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Local pollution

• EU rules set maximum levels for sulphur in both diesel fuel and gas oil and for polycyclic aromatic hydrocarbons in diesel fuel.

• International rules establish a maximum worldwide level of sulphur content in

fuel oil burned by ships. They also set up Sulphur Emission Control Areas (SECAs) where more stringent limits apply (refer to Chap. 10).

• EU rules set limits on the sulphur content of gas oil and marine gas oil, which are commonly used for inland navigation to 0.1 %.

• International rules limit the NOx emissions from new marine diesel engines over a certain size.

• EU rules set limit values for emissions of CO, HC, NOx and PM from new engines for locomotives and inland waterway vessels sold in the EU.

• EU measures limit emissions of various pollutants including CO, HC, NOx, PM, smoke and ammonia (the “EURO” standards) from road vehicles.

• EU rules exist to limit the emissions of volatile organic compounds during the storage, loading, distribution and unloading of petrol.

• Specific EU rules exist for the collection and disposal of waste oils, used and shredded tyres, batteries and accumulators from automotive sources etc.

• International rules on the discharge of ballast water from ships have been adopted, aiming to prevent the transfer of harmful aquatic organisms and pathogens.

Noise pollution

• Member States are required to monitor and map noise, as well as draw up action plans to prevent and reduce noise.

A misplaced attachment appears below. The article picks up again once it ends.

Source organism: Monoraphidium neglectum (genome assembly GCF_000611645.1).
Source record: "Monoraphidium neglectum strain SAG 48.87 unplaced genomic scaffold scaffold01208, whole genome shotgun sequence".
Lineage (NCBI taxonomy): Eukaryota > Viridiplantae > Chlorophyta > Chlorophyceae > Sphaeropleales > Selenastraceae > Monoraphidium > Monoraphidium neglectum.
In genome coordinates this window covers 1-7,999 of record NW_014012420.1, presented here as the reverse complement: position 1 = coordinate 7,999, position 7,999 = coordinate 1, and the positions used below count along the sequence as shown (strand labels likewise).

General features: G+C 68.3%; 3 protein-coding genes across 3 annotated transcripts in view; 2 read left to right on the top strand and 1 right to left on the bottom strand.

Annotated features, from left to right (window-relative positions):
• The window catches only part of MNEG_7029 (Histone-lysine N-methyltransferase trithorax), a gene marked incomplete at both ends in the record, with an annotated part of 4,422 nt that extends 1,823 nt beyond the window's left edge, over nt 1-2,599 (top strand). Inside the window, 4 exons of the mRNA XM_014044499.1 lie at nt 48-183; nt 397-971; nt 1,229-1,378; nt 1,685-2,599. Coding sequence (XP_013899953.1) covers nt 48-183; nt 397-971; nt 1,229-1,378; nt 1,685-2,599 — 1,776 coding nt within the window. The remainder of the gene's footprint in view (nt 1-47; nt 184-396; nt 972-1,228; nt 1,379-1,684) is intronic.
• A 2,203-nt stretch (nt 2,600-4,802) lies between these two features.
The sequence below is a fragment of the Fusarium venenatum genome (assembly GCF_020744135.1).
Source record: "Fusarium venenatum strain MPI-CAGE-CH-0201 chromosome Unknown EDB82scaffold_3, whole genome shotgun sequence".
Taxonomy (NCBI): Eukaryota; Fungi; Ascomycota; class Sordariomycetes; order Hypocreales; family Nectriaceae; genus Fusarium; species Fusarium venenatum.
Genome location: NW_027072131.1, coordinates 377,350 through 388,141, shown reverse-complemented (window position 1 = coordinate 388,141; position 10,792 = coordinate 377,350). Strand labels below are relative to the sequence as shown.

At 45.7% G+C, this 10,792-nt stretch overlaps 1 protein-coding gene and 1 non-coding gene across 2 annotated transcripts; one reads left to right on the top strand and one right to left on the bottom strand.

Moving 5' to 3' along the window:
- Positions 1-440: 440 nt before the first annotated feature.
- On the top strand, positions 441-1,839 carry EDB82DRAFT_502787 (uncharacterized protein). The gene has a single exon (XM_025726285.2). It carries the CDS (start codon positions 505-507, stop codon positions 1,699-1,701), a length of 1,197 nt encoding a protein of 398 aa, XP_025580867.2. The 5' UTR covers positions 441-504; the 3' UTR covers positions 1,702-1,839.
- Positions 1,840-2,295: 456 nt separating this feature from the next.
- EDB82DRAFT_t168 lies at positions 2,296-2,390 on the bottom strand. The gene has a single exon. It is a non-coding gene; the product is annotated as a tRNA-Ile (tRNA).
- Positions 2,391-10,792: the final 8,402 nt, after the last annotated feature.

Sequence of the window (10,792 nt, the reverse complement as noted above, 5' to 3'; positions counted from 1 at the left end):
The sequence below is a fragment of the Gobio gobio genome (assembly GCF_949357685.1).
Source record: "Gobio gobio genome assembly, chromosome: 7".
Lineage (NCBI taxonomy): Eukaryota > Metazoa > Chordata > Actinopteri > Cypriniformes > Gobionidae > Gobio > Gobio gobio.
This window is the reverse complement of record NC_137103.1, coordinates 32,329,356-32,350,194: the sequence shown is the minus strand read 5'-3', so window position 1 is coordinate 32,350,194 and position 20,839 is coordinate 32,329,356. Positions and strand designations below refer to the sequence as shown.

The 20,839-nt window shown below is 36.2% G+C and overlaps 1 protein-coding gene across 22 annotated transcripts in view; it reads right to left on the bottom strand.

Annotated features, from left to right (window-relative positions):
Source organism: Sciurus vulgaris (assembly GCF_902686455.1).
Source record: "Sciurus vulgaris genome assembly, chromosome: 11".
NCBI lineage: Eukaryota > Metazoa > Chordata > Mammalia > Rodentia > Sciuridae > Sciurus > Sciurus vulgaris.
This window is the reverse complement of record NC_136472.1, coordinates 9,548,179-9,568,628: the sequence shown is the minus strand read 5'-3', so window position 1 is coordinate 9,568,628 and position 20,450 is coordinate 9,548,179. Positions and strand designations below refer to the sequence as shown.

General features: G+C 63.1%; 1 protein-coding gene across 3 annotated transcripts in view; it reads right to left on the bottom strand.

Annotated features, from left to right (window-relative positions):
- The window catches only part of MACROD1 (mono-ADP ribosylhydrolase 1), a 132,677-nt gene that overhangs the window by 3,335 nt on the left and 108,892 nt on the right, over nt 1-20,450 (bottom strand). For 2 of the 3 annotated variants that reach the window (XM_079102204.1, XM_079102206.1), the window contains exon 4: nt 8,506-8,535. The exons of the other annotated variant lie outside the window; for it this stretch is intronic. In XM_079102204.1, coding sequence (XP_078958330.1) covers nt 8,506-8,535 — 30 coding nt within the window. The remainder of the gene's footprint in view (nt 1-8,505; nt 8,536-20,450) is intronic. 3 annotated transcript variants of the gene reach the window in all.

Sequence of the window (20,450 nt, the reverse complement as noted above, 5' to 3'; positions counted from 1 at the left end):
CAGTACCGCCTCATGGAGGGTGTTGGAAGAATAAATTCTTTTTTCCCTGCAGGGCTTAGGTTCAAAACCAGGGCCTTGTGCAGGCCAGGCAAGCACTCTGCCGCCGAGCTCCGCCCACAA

• EU rules require all non-passenger vessels with a deadweight of more than 350 ton which travel on inland waterways to not exceed 75 dB(A) when moving and 65 dB(A) when stationary.

• EU rules limit noise emissions from both conventional and high-speed rail. New rolling stock for conventional rail should have low-noise brake blocks which reduce noise emissions by 50 %.

• EU rules set the maximum permissible noise emission levels for all new motor vehicles except tractors. There are separate EU requirements for noise from passenger car tyres and from van, bus and truck tyres.

• Limits also exist for aircraft, and more stringent restrictions can be put in place at certain EU airports.


• EU measures have helped financing increased and alternative infrastructure capacity.

• Since March 2003, all new high speed lines must be equipped with ERTMS (the European Rail Traffic Monitoring System) and, since September 2006, all new sections of conventional priority projects. ERTMS will allow increased capacity on the railways through reducing congestion.

• All sectors will benefit from the possibilities that Galileo (Global Navigation Satellite System) will offer for congestion avoidance through optimizing transportation routes.


• There are numerous international and EU safety requirements concerning the design, construction and maintenance of road and rail vehicles, inland waterway vessels, ships and aircraft.

• EU rules set out the maximum dimensions (height, width and length) and minimum turning circles for trucks in international and national traffic, as well as the maximum weights for trucks in international traffic.

• All trucks must have speed limiters fitted to be used on the road; they must be set

at 90 km/h.

• EU rules exist aiming to improve safety of the transportation of dangerous goods by all transportation means.

• EU rules on tunnel safety require all tunnels longer than 500 m and belonging to the TEN-T road network to meet minimum safety requirements.

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